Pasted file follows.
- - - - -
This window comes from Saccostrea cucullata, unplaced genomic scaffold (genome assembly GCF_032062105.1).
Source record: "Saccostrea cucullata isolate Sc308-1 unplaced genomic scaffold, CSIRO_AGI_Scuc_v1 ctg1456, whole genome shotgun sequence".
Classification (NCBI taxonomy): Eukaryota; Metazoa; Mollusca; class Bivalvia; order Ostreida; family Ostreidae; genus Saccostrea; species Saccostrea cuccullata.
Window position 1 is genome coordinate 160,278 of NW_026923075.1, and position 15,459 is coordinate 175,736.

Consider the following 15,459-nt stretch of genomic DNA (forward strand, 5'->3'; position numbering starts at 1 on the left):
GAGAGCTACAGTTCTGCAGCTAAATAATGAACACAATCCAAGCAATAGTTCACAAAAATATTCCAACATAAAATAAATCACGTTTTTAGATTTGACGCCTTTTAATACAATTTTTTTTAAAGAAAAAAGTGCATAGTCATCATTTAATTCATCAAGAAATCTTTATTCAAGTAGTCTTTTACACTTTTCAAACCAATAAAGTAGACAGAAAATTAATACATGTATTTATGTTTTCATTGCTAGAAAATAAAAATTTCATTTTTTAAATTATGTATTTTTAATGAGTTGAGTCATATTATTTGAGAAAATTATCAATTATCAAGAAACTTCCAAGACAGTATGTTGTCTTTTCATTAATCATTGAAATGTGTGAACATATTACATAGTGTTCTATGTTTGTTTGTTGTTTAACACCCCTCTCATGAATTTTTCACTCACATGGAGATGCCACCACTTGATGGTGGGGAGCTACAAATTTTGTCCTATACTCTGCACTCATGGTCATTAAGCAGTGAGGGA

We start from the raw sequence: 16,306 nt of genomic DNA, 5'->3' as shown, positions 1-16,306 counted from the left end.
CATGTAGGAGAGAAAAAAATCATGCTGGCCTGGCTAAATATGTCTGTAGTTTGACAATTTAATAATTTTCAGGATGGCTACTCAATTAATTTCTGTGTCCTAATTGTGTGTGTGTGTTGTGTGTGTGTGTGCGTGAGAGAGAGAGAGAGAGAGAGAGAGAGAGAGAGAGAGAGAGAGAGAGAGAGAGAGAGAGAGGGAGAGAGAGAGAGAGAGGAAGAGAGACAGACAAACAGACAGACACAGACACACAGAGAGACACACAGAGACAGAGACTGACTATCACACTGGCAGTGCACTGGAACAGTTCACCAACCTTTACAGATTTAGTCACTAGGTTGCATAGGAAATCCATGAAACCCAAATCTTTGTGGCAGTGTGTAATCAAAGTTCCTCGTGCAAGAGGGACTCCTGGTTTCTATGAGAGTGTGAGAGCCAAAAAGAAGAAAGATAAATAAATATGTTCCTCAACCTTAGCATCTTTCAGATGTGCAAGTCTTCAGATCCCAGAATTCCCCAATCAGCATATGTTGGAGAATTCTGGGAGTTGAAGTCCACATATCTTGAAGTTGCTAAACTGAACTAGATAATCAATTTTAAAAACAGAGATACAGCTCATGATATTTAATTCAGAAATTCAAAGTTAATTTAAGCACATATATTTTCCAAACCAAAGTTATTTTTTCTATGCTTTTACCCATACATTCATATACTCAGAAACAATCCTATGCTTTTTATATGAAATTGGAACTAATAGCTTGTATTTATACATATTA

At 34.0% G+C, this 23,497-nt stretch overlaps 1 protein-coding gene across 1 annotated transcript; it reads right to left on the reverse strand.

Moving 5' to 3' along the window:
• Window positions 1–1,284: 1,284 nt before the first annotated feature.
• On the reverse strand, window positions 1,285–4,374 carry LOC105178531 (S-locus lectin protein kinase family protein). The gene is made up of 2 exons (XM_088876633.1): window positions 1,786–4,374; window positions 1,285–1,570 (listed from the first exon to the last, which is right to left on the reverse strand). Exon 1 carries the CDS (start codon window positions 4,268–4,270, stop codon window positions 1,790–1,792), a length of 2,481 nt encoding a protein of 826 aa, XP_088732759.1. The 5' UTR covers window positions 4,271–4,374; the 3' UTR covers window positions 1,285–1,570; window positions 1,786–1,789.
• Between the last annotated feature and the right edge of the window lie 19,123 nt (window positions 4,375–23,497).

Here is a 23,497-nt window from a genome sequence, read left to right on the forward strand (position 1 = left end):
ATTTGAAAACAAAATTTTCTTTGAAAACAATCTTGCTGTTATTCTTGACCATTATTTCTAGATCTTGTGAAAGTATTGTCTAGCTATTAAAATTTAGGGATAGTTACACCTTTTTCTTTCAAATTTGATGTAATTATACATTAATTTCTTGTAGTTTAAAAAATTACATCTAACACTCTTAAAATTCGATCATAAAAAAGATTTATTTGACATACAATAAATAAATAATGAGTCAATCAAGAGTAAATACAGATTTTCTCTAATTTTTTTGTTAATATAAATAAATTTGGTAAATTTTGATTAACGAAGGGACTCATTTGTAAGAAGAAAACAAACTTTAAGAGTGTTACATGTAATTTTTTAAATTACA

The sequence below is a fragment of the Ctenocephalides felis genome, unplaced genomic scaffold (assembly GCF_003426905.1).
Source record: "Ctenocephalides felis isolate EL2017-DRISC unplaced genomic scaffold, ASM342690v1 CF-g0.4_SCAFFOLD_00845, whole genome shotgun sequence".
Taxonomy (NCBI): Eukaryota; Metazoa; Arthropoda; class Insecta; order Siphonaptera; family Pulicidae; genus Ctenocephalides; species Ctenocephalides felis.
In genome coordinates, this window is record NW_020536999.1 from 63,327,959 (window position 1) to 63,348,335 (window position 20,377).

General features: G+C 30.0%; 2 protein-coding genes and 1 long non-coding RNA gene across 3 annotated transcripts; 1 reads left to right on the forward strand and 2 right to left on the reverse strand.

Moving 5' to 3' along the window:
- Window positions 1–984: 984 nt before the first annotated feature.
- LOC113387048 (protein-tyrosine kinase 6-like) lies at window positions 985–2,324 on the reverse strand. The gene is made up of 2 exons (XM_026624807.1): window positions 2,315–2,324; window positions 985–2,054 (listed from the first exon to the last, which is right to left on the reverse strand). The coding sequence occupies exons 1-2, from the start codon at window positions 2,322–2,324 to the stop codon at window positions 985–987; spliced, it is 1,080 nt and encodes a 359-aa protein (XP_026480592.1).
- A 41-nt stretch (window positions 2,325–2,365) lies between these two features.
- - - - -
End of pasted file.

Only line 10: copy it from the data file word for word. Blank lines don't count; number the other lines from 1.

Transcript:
Moving 5' to 3' along the window: